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Experimental protocol to develop and validate a 3D patient-specific Finite Element Model of human knee joint after Total Knee Arthroplasty: Squat analysis

Marco Giuseppe Branni

Experimental protocol to develop and validate a 3D patient-specific Finite Element Model of human knee joint after Total Knee Arthroplasty: Squat analysis.

Rel. Alberto Audenino, Cristina Bignardi. Politecnico di Torino, Corso di laurea magistrale in Ingegneria Biomedica, 2018

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In some cases of degenerative knee condition, total knee arthroplasty (TKA) can be a successful surgical treatment to restore the knee’s functionality, if carried out correctly. Since each patient has different bone shapes and soft tissues mechanical properties, the 3D complex roto-translation movement and the kinetics of the knee change as well. For these reasons, nowadays, several methodologies are carried out to analyse and predict the three-dimensional behaviour of a native or post-arthroplasty knee. To overcome the limitations of the in vivo analysis, such as low amount of analysed specimens for specific boundary conditions, and of the cadaver tests, in terms of high costs, lack of repeatability and ethical issues, the use of numerical modelling is becoming a fundamental tool to better understand the patient-specific knee joint anatomy and functionality.The purpose of this research project was to produce a protocol in order to develop and validate a patient specific finite element model comparing numerical outcomes, in terms of kinematics and kinetics, with in vitro results obtained during cadaver test performed on the same specimen under the same boundary conditions.Guide lines about experimental test were given, showing step by step the surgical specimen preparation and all the procedures to calibrate and utilise maps pressure sensors and motion capture systems. CT images, mechanical properties estimated through tensile test of ligaments, and boundary conditions applied during the experimental test, were used to develop the patient-specific Finite Element model. Therefore, the same active motor task simulated with the cadaver specimen was reproduced with a numerical approach.A final comparison analysis between numerical and experimental outcomes showed that, the tibiofemoral kinematics were validated both in terms of translations and rotations. Instead, regarding to kinetics, while the patellofemoral contact areas and contact pressures predicted using FE model were validated for the main significant flexion angles, it could be validated only the tibiofemoral contact areas because the relative contact pressures measured during the cadaver test resulted uncorrected and in disagreement with the literature.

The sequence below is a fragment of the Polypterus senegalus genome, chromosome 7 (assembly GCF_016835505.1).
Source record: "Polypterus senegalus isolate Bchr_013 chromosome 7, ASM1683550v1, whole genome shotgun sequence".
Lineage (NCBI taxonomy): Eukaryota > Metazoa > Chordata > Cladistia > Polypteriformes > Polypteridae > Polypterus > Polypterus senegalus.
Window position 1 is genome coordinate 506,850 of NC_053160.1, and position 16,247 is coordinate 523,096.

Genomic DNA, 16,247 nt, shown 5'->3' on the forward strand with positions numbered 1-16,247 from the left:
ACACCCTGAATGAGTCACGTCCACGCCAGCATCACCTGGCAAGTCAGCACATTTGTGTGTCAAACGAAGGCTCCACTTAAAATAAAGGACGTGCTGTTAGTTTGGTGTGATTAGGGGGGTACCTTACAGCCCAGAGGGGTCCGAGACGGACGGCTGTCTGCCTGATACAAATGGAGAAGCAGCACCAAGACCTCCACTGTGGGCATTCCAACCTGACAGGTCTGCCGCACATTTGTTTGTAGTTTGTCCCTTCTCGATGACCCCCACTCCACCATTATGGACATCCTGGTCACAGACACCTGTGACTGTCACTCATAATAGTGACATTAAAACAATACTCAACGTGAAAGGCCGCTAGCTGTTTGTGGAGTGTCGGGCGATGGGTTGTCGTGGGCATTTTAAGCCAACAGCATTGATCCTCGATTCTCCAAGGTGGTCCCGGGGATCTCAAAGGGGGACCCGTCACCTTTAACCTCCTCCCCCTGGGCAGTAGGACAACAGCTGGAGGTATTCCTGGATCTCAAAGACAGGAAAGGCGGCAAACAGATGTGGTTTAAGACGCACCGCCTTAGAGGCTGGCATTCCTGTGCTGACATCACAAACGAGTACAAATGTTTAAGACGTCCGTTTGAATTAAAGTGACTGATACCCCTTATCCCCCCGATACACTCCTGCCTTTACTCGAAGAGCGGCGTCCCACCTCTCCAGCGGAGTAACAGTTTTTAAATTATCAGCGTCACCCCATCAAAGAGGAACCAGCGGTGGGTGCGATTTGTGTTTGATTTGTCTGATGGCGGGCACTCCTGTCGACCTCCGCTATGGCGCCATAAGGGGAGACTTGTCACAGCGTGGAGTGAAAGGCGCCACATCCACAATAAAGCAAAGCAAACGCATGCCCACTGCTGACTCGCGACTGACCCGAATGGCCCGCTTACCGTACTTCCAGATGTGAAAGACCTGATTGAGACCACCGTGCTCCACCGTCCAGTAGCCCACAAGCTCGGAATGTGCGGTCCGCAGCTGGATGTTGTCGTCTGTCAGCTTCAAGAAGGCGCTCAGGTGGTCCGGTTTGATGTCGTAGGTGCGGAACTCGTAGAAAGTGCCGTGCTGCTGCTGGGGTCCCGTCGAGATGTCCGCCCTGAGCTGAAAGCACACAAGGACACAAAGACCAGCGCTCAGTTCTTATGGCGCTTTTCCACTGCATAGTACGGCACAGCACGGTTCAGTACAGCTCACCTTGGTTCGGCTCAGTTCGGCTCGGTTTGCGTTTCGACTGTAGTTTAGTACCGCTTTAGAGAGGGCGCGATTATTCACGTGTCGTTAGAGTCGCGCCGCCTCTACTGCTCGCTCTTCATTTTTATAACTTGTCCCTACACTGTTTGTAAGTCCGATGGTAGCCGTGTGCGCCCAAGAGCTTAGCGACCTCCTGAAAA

Relators: Alberto Audenino, Cristina Bignardi
Academic year: 2017/18
Publication type: Electronic
Number of Pages: 92
Corso di laurea: Corso di laurea magistrale in Ingegneria Biomedica
Classe di laurea: New organization > Master science > LM-21 - BIOMEDICAL ENGINEERING
Ente in cotutela: Université libre de Bruxelles (BELGIO)
Aziende collaboratrici: UNSPECIFIED
URI: http://webthesis.biblio.polito.it/id/eprint/7968
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